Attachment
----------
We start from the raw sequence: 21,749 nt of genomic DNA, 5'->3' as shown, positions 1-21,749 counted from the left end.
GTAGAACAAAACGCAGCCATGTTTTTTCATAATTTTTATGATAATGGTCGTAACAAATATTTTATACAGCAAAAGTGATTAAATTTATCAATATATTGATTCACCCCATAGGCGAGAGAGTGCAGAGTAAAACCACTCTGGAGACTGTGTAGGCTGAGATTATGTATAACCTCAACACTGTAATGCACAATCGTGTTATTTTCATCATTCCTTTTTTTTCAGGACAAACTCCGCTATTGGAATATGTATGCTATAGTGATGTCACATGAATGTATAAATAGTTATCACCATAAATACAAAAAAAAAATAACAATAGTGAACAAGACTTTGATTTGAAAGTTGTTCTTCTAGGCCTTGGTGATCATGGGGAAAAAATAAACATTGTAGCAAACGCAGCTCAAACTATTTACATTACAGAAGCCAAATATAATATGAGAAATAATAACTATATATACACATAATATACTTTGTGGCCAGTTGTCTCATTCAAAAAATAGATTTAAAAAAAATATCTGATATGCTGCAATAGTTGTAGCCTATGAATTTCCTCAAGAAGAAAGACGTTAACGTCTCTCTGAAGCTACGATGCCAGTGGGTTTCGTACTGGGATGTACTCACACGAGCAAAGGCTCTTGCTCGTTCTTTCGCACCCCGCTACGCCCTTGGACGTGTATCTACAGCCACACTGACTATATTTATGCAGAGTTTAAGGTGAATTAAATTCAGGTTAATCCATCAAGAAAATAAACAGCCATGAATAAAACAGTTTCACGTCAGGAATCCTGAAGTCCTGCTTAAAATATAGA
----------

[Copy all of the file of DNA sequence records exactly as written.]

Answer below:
We start from the raw sequence: 21,749 nt of genomic DNA, 5'->3' as shown, positions 1-21,749 counted from the left end.
GTAGAACAAAACGCAGCCATGTTTTTTCATAATTTTTATGATAATGGTCGTAACAAATATTTTATACAGCAAAAGTGATTAAATTTATCAATATATTGATTCACCCCATAGGCGAGAGAGTGCAGAGTAAAACCACTCTGGAGACTGTGTAGGCTGAGATTATGTATAACCTCAACACTGTAATGCACAATCGTGTTATTTTCATCATTCCTTTTTTTTCAGGACAAACTCCGCTATTGGAATATGTATGCTATAGTGATGTCACATGAATGTATAAATAGTTATCACCATAAATACAAAAAAAAAATAACAATAGTGAACAAGACTTTGATTTGAAAGTTGTTCTTCTAGGCCTTGGTGATCATGGGGAAAAAATAAACATTGTAGCAAACGCAGCTCAAACTATTTACATTACAGAAGCCAAATATAATATGAGAAATAATAACTATATATACACATAATATACTTTGTGGCCAGTTGTCTCATTCAAAAAATAGATTTAAAAAAAATATCTGATATGCTGCAATAGTTGTAGCCTATGAATTTCCTCAAGAAGAAAGACGTTAACGTCTCTCTGAAGCTACGATGCCAGTGGGTTTCGTACTGGGATGTACTCACACGAGCAAAGGCTCTTGCTCGTTCTTTCGCACCCCGCTACGCCCTTGGACGTGTATCTACAGCCACACTGACTATATTTATGCAGAGTTTAAGGTGAATTAAATTCAGGTTAATCCATCAAGAAAATAAACAGCCATGAATAAAACAGTTTCACGTCAGGAATCCTGAAGTCCTGCTTAAAATATAGA